Results of the Inquiry and Citation Review

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Bioethics issues in human studies

Informed consent

Withdrawal of consent

State of discussion

Withdrawal of informed consent

Provided samples and derived data have been stored in an identifiable manner, donors may request that those samples and any human genetic data derived from them be returned to them or destroyed at any time during the course of the study. However, this has some potential to bias study results. Therefore an alternative approach would be to treat the sample as a donation, thus transferring full ownership and control over the sample to the principle investigator or the institution the principle investigator is affiliated with. Under these circumstances, the sample would have to be anonymized when participant withdraw consent. It would depend on the informed consent whether the sample could further be used in an anonymized form or whether can't be used. The same is true for the data collected so far. In prospective studies, it might be possible to use the data up to the point in time until the participant withdraws consent. The sample possibly could be used further when anonymized.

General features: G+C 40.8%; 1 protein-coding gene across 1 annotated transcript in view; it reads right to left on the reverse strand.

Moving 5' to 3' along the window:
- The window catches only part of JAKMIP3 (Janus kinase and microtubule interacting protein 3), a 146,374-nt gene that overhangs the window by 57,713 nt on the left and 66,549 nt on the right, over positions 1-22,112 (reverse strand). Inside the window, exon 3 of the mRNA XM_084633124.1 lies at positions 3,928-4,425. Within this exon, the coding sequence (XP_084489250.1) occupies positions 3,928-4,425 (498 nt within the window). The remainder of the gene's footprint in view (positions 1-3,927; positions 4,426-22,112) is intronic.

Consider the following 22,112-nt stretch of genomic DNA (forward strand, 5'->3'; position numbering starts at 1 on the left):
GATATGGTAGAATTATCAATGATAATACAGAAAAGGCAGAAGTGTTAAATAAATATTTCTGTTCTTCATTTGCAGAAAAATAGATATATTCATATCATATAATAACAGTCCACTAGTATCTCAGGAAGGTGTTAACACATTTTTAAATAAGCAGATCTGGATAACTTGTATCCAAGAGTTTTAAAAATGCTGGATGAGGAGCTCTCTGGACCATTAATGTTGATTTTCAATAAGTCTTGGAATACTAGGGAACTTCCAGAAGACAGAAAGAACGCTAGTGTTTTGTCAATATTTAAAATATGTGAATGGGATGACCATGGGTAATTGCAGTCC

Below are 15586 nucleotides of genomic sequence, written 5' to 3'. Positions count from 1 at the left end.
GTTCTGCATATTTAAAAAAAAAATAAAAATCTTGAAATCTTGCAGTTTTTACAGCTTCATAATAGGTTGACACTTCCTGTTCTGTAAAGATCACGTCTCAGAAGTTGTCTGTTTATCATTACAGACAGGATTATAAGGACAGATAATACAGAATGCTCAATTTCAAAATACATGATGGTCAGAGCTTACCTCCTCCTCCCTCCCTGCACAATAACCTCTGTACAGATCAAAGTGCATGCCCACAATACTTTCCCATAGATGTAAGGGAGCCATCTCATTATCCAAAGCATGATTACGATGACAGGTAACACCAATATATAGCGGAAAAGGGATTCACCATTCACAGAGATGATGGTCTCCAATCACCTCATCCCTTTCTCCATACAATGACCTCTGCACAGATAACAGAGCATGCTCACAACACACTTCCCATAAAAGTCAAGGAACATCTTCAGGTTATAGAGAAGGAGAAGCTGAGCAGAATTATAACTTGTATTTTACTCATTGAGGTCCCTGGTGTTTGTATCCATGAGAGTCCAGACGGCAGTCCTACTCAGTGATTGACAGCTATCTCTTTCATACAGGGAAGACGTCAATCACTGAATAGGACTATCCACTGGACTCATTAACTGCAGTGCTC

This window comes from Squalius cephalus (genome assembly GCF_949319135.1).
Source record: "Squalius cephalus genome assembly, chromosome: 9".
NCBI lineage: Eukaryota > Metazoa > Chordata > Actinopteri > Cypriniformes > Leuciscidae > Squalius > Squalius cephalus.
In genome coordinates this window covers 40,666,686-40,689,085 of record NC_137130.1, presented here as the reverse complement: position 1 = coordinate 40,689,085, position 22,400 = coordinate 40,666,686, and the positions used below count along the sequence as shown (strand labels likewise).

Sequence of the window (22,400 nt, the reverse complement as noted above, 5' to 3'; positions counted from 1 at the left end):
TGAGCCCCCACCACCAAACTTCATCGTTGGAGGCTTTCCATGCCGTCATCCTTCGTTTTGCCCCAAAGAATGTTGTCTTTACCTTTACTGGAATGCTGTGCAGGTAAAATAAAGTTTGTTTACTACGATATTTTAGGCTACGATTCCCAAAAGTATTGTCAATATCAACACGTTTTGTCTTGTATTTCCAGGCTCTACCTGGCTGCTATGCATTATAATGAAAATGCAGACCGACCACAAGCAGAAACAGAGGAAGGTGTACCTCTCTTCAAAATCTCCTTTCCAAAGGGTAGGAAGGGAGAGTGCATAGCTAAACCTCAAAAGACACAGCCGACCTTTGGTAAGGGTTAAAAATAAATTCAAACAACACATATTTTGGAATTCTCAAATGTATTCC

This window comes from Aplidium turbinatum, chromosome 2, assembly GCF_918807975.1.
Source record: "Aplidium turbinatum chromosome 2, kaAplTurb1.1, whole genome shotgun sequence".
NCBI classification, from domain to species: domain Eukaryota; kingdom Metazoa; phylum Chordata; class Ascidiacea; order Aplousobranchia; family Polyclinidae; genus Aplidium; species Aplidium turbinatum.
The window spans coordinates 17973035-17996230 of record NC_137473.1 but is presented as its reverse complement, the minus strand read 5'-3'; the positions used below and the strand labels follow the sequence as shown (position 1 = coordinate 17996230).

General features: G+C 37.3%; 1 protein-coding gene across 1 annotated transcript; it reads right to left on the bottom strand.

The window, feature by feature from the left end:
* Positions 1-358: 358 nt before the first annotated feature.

In case a biological sample has to be disposed, cultural backgrounds of the participants should be respected [13].

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